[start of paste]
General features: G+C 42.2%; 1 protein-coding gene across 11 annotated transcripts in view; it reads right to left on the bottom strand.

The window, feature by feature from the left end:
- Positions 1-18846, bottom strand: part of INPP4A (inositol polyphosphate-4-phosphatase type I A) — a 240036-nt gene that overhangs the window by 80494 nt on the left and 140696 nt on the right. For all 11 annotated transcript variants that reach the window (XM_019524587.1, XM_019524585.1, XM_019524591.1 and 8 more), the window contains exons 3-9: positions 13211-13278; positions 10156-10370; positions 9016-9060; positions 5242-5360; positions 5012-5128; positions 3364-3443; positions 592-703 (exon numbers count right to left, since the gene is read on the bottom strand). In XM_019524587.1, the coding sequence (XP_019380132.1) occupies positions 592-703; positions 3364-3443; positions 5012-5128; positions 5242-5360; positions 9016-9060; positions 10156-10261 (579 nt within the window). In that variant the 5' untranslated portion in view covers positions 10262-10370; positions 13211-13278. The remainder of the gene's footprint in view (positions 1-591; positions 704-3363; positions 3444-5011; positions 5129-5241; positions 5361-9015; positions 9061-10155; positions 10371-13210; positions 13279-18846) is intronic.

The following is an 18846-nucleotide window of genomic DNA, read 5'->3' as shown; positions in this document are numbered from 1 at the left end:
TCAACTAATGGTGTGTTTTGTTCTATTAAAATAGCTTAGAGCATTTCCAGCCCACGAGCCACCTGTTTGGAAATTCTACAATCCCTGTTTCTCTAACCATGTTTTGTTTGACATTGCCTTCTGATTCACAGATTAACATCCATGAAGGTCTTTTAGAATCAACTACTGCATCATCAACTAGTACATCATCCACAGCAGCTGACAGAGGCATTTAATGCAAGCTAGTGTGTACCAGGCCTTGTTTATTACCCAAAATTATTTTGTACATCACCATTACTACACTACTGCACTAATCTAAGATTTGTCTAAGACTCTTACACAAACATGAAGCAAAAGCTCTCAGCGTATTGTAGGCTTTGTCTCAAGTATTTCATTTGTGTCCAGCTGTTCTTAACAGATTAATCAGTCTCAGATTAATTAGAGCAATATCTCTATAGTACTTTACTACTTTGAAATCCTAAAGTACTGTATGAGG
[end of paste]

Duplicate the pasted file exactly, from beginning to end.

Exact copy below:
General features: G+C 42.2%; 1 protein-coding gene across 11 annotated transcripts in view; it reads right to left on the bottom strand.

The window, feature by feature from the left end:
- Positions 1-18846, bottom strand: part of INPP4A (inositol polyphosphate-4-phosphatase type I A) — a 240036-nt gene that overhangs the window by 80494 nt on the left and 140696 nt on the right. For all 11 annotated transcript variants that reach the window (XM_019524587.1, XM_019524585.1, XM_019524591.1 and 8 more), the window contains exons 3-9: positions 13211-13278; positions 10156-10370; positions 9016-9060; positions 5242-5360; positions 5012-5128; positions 3364-3443; positions 592-703 (exon numbers count right to left, since the gene is read on the bottom strand). In XM_019524587.1, the coding sequence (XP_019380132.1) occupies positions 592-703; positions 3364-3443; positions 5012-5128; positions 5242-5360; positions 9016-9060; positions 10156-10261 (579 nt within the window). In that variant the 5' untranslated portion in view covers positions 10262-10370; positions 13211-13278. The remainder of the gene's footprint in view (positions 1-591; positions 704-3363; positions 3444-5011; positions 5129-5241; positions 5361-9015; positions 9061-10155; positions 10371-13210; positions 13279-18846) is intronic.

The following is an 18846-nucleotide window of genomic DNA, read 5'->3' as shown; positions in this document are numbered from 1 at the left end:
TCAACTAATGGTGTGTTTTGTTCTATTAAAATAGCTTAGAGCATTTCCAGCCCACGAGCCACCTGTTTGGAAATTCTACAATCCCTGTTTCTCTAACCATGTTTTGTTTGACATTGCCTTCTGATTCACAGATTAACATCCATGAAGGTCTTTTAGAATCAACTACTGCATCATCAACTAGTACATCATCCACAGCAGCTGACAGAGGCATTTAATGCAAGCTAGTGTGTACCAGGCCTTGTTTATTACCCAAAATTATTTTGTACATCACCATTACTACACTACTGCACTAATCTAAGATTTGTCTAAGACTCTTACACAAACATGAAGCAAAAGCTCTCAGCGTATTGTAGGCTTTGTCTCAAGTATTTCATTTGTGTCCAGCTGTTCTTAACAGATTAATCAGTCTCAGATTAATTAGAGCAATATCTCTATAGTACTTTACTACTTTGAAATCCTAAAGTACTGTATGAGG